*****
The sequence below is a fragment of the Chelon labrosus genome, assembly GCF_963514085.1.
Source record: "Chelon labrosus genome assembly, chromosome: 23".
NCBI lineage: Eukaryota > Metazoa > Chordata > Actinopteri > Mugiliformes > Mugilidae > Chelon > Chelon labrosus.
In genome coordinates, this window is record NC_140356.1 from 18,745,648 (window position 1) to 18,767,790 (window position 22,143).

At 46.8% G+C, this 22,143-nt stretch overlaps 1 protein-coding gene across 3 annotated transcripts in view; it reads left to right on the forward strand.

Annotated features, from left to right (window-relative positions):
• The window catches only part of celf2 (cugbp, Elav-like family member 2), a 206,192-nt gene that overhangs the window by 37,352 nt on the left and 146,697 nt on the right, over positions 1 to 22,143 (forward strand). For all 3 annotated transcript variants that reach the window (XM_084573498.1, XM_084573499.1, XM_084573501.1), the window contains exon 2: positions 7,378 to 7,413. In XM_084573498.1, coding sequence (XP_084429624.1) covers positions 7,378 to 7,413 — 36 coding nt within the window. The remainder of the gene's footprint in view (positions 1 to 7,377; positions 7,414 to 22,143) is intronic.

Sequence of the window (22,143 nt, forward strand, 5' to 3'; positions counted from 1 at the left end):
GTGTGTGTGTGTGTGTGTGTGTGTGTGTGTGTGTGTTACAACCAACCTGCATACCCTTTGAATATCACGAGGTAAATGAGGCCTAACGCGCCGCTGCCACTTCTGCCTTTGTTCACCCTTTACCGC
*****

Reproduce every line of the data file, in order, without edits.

The sequence below is a fragment of the Chelon labrosus genome, assembly GCF_963514085.1.
Source record: "Chelon labrosus genome assembly, chromosome: 23".
NCBI lineage: Eukaryota > Metazoa > Chordata > Actinopteri > Mugiliformes > Mugilidae > Chelon > Chelon labrosus.
In genome coordinates, this window is record NC_140356.1 from 18,745,648 (window position 1) to 18,767,790 (window position 22,143).

At 46.8% G+C, this 22,143-nt stretch overlaps 1 protein-coding gene across 3 annotated transcripts in view; it reads left to right on the forward strand.

Annotated features, from left to right (window-relative positions):
• The window catches only part of celf2 (cugbp, Elav-like family member 2), a 206,192-nt gene that overhangs the window by 37,352 nt on the left and 146,697 nt on the right, over positions 1 to 22,143 (forward strand). For all 3 annotated transcript variants that reach the window (XM_084573498.1, XM_084573499.1, XM_084573501.1), the window contains exon 2: positions 7,378 to 7,413. In XM_084573498.1, coding sequence (XP_084429624.1) covers positions 7,378 to 7,413 — 36 coding nt within the window. The remainder of the gene's footprint in view (positions 1 to 7,377; positions 7,414 to 22,143) is intronic.

Sequence of the window (22,143 nt, forward strand, 5' to 3'; positions counted from 1 at the left end):
GTGTGTGTGTGTGTGTGTGTGTGTGTGTGTGTGTGTTACAACCAACCTGCATACCCTTTGAATATCACGAGGTAAATGAGGCCTAACGCGCCGCTGCCACTTCTGCCTTTGTTCACCCTTTACCGC